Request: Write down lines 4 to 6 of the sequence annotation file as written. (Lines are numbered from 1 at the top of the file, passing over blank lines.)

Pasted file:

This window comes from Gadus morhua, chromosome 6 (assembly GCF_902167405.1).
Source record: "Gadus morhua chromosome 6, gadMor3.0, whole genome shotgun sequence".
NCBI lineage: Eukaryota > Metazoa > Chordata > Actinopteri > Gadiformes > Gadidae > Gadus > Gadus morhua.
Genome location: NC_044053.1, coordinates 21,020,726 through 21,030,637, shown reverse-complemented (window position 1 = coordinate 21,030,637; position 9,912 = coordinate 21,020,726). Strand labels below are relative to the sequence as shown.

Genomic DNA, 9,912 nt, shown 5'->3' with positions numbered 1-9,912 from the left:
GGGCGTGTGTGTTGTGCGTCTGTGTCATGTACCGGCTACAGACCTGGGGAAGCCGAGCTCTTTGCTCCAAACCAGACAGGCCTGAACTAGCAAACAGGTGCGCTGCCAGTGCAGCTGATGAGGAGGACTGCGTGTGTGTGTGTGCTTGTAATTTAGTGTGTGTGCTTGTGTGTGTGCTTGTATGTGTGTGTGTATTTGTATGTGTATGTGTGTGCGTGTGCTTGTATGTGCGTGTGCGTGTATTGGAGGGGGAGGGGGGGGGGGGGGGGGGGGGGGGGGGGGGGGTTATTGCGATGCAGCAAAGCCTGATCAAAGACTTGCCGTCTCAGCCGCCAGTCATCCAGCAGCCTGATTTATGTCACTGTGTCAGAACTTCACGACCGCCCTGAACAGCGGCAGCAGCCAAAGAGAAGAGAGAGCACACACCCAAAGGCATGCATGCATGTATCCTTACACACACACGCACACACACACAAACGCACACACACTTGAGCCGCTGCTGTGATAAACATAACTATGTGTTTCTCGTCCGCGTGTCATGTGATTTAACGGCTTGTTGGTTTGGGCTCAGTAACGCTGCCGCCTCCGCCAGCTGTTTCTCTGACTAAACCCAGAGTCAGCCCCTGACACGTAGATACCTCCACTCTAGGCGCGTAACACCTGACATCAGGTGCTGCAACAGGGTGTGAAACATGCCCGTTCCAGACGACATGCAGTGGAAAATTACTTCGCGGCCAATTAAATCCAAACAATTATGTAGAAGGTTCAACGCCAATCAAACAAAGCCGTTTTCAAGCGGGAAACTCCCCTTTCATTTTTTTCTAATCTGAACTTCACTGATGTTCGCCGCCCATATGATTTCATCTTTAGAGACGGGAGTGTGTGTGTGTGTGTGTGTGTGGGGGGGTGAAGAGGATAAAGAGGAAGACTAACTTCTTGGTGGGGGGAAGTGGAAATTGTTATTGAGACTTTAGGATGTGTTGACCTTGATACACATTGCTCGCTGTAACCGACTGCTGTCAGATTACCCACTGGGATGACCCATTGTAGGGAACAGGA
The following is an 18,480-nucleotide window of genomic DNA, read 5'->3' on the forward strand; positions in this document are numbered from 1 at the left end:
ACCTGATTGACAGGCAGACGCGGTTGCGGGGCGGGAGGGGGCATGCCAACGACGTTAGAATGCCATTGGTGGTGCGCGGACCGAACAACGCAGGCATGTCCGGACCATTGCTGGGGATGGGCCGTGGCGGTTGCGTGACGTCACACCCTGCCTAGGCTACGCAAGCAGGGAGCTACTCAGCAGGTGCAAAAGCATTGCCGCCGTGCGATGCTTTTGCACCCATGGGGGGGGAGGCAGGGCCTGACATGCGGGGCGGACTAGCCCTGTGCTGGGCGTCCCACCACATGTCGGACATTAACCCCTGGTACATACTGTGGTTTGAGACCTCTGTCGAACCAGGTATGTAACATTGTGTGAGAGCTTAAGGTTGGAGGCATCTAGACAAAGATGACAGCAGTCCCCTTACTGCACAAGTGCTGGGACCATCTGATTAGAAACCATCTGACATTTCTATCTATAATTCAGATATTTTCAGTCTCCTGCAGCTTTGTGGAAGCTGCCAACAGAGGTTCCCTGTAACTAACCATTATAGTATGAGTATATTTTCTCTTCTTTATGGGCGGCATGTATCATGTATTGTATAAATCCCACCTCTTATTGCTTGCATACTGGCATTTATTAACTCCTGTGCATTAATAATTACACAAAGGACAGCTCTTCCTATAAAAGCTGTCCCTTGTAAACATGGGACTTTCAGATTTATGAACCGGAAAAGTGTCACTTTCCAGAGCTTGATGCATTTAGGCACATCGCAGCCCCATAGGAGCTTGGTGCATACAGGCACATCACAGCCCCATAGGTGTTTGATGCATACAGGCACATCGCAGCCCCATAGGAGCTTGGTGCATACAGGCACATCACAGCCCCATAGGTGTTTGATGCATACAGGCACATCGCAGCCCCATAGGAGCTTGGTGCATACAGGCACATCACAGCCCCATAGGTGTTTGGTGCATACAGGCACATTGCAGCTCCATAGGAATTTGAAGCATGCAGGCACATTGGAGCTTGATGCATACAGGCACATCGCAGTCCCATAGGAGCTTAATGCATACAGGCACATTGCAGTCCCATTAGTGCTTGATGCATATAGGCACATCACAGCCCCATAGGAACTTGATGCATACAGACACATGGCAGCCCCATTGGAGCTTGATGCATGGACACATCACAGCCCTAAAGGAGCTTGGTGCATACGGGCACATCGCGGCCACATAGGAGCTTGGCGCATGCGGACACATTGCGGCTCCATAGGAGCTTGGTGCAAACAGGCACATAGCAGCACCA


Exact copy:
Genome location: NC_044053.1, coordinates 21,020,726 through 21,030,637, shown reverse-complemented (window position 1 = coordinate 21,030,637; position 9,912 = coordinate 21,020,726). Strand labels below are relative to the sequence as shown.

Genomic DNA, 9,912 nt, shown 5'->3' with positions numbered 1-9,912 from the left:
GGGCGTGTGTGTTGTGCGTCTGTGTCATGTACCGGCTACAGACCTGGGGAAGCCGAGCTCTTTGCTCCAAACCAGACAGGCCTGAACTAGCAAACAGGTGCGCTGCCAGTGCAGCTGATGAGGAGGACTGCGTGTGTGTGTGTGCTTGTAATTTAGTGTGTGTGCTTGTGTGTGTGCTTGTATGTGTGTGTGTATTTGTATGTGTATGTGTGTGCGTGTGCTTGTATGTGCGTGTGCGTGTATTGGAGGGGGAGGGGGGGGGGGGGGGGGGGGGGGGGGGGGGGGTTATTGCGATGCAGCAAAGCCTGATCAAAGACTTGCCGTCTCAGCCGCCAGTCATCCAGCAGCCTGATTTATGTCACTGTGTCAGAACTTCACGACCGCCCTGAACAGCGGCAGCAGCCAAAGAGAAGAGAGAGCACACACCCAAAGGCATGCATGCATGTATCCTTACACACACACGCACACACACACAAACGCACACACACTTGAGCCGCTGCTGTGATAAACATAACTATGTGTTTCTCGTCCGCGTGTCATGTGATTTAACGGCTTGTTGGTTTGGGCTCAGTAACGCTGCCGCCTCCGCCAGCTGTTTCTCTGACTAAACCCAGAGTCAGCCCCTGACACGTAGATACCTCCACTCTAGGCGCGTAACACCTGACATCAGGTGCTGCAACAGGGTGTGAAACATGCCCGTTCCAGACGACATGCAGTGGAAAATTACTTCGCGGCCAATTAAATCCAAACAATTATGTAGAAGGTTCAACGCCAATCAAACAAAGCCGTTTTCAAGCGGGAAACTCCCCTTTCATTTTTTTCTAATCTGAACTTCACTGATGTTCGCCGCCCATATGATTTCATCTTTAGAGACGGGAGTGTGTGTGTGTGTGTGTGTGTGGGGGGGTGAAGAGGATAAAGAGGAAGACTAACTTCTTGGTGGGGGGAAGTGGAAATTGTTATTGAGACTTTAGGATGTGTTGACCTTGATACACATTGCTCGCTGTAACCGACTGCTGTCAGATTACCCACTGGGATGACCCATTGTAGGGAACAGGA